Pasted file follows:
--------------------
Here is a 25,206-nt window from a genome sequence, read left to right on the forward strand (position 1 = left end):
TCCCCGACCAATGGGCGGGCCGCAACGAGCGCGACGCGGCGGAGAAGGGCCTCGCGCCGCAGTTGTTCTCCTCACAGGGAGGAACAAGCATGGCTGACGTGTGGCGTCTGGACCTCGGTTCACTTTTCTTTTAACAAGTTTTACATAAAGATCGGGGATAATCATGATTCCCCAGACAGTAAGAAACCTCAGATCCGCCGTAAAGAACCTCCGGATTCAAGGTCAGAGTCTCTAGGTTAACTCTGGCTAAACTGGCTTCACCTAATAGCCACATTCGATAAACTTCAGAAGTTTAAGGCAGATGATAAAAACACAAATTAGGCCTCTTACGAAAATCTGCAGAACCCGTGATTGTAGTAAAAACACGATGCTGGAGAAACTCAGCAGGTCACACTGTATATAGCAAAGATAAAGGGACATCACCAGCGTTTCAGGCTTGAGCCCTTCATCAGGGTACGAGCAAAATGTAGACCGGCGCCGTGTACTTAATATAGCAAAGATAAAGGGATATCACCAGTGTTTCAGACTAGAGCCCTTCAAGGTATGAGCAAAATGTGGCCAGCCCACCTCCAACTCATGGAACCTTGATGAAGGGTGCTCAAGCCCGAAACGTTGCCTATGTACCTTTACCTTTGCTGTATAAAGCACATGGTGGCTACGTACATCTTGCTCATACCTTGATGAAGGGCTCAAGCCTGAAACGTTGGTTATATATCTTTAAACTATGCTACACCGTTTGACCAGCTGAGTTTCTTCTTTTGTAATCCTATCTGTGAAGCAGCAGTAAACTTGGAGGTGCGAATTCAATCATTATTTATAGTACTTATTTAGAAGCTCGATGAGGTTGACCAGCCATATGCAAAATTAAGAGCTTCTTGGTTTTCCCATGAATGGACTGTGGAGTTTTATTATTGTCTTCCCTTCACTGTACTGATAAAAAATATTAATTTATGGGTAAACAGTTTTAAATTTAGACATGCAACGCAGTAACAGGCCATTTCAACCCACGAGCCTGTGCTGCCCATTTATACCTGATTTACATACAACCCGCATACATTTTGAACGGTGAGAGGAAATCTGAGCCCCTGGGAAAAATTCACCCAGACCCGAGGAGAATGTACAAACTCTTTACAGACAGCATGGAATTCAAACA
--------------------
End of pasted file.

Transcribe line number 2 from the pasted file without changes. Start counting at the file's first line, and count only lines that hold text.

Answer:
TCCCCGACCAATGGGCGGGCCGCAACGAGCGCGACGCGGCGGAGAAGGGCCTCGCGCCGCAGTTGTTCTCCTCACAGGGAGGAACAAGCATGGCTGACGTGTGGCGTCTGGACCTCGGTTCACTTTTCTTTTAACAAGTTTTACATAAAGATCGGGGATAATCATGATTCCCCAGACAGTAAGAAACCTCAGATCCGCCGTAAAGAACCTCCGGATTCAAGGTCAGAGTCTCTAGGTTAACTCTGGCTAAACTGGCTTCACCTAATAGCCACATTCGATAAACTTCAGAAGTTTAAGGCAGATGATAAAAACACAAATTAGGCCTCTTACGAAAATCTGCAGAACCCGTGATTGTAGTAAAAACACGATGCTGGAGAAACTCAGCAGGTCACACTGTATATAGCAAAGATAAAGGGACATCACCAGCGTTTCAGGCTTGAGCCCTTCATCAGGGTACGAGCAAAATGTAGACCGGCGCCGTGTACTTAATATAGCAAAGATAAAGGGATATCACCAGTGTTTCAGACTAGAGCCCTTCAAGGTATGAGCAAAATGTGGCCAGCCCACCTCCAACTCATGGAACCTTGATGAAGGGTGCTCAAGCCCGAAACGTTGCCTATGTACCTTTACCTTTGCTGTATAAAGCACATGGTGGCTACGTACATCTTGCTCATACCTTGATGAAGGGCTCAAGCCTGAAACGTTGGTTATATATCTTTAAACTATGCTACACCGTTTGACCAGCTGAGTTTCTTCTTTTGTAATCCTATCTGTGAAGCAGCAGTAAACTTGGAGGTGCGAATTCAATCATTATTTATAGTACTTATTTAGAAGCTCGATGAGGTTGACCAGCCATATGCAAAATTAAGAGCTTCTTGGTTTTCCCATGAATGGACTGTGGAGTTTTATTATTGTCTTCCCTTCACTGTACTGATAAAAAATATTAATTTATGGGTAAACAGTTTTAAATTTAGACATGCAACGCAGTAACAGGCCATTTCAACCCACGAGCCTGTGCTGCCCATTTATACCTGATTTACATACAACCCGCATACATTTTGAACGGTGAGAGGAAATCTGAGCCCCTGGGAAAAATTCACCCAGACCCGAGGAGAATGTACAAACTCTTTACAGACAGCATGGAATTCAAACA